Disclaimer: Harry Potter and related characters are the creations and property of JK Rowling.

Red-Eyed Monster

by WendyNat

Some people claim that behind great hate there is great jealousy. A desire to have the other, a desire to be the other. But not always. Sometimes, it is not a green-eyed monster but a red-eyed monster.

Sometimes, it is just hate.


The little boy sat, trembling slightly, the hat on his head like a great weight for all its lack of substance. He tried not to show his fear – it was a weakness, one that he seldom succumbed to – and he thought at first that he had been successful. His face was frozen in a slight sneer, as if looking down his nose at the proceedings occurring around him. His breathing was deep and even. His small hands lay clasped lightly in his lap.

But he trembled.

The old man – Dumbledore, he had called himself – stood beside him, waiting for the hat to pronounce his fate. He knew little of the world in which he now found himself… very little. And his knowledge came not firsthand, studied at a beloved mother's knee, but from overheard bits and pieces from other children on the train. Some basic instruction given to the group of entering students in the entranceway outside this large room. None of the others were like him, that he knew – even the students who were also what these people called "Muggles". They had been given a chance to read, to study, to learn… brightly bound books with the history of this great castle were clutched in their hands on the train. Darkly bound books with words and incantations and spells.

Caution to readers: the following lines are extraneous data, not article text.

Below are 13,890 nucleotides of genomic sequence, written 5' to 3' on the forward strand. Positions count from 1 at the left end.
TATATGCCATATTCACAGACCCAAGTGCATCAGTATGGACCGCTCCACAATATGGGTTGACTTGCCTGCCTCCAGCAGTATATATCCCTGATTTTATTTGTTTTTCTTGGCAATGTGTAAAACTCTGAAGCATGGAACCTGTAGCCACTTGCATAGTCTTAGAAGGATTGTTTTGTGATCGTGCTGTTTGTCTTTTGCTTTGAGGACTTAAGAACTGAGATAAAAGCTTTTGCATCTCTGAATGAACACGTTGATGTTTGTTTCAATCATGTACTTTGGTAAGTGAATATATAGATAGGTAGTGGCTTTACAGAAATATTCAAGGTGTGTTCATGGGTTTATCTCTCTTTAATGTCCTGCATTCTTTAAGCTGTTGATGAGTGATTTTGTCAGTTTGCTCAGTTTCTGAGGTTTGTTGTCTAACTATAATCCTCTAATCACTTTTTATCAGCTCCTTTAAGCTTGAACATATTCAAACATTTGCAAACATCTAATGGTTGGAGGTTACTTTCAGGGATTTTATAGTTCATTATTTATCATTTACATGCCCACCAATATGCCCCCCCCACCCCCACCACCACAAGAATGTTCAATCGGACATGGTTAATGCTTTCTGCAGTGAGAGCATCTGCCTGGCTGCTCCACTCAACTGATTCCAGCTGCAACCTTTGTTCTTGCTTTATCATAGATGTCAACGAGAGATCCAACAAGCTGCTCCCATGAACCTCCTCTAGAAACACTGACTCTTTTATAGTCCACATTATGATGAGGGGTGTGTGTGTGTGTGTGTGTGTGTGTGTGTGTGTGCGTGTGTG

He, however, was an orphan. Of a sort. His father lived, but his mother lay dead. No one could tell him it was anything other than his father's fault. No one. His mother dead, his father uncaring, and so he became a charity case. Some benevolent adult had donated coin for him to be supplied with books and quills and robes; but he had been unable to retrieve these items before arriving at Hogwarts. The orphanage had been scandalized enough by the idea of a developing wizard in their midst – there was no way they would have allowed him access to learning materials.

The waiting was almost unbearable. At times he could hear the hat muttering (who could imagine? A hat, talking!) but the words were difficult to decipher. He knew his future hung in the balance – much was made over what house the students would be sorted into.

Gryffindor… or Slytherin? A bit of both… bravery, indeed, you have that in abundance… and yet more there.

He trembled, waiting. Nervously he glanced to the side and saw the gray-bearded man watching him kindly, an almost sympathetic look in his blue eyes.


Outraged, the little boy turned back around, stilling his trembling. He never showed fear! Never! And here he was, being pitied for his fear – a towering shame ate through him at the thought, it wound through him like an oily snake, then squeezed tight.

He would not be pitied. Not by that old man! Dumbledore with his red robes and gold hat, his twinkling blue eyes and his sympathetic face. No.

He rejected it, rejected him. Hated him. Hate. He had no fear. He needed no fear. And if fear came, he would sculpt it and mold it into a weapon to do his bidding. He would have revenge. I will. I will make him pay. My father will pay. Whatever I have to do, I'll find him. And he'll pay.

Just as the thought formed in his mind, the hat shouted to the assembly, "Slytherin!"

And thus was the red-eyed monster born.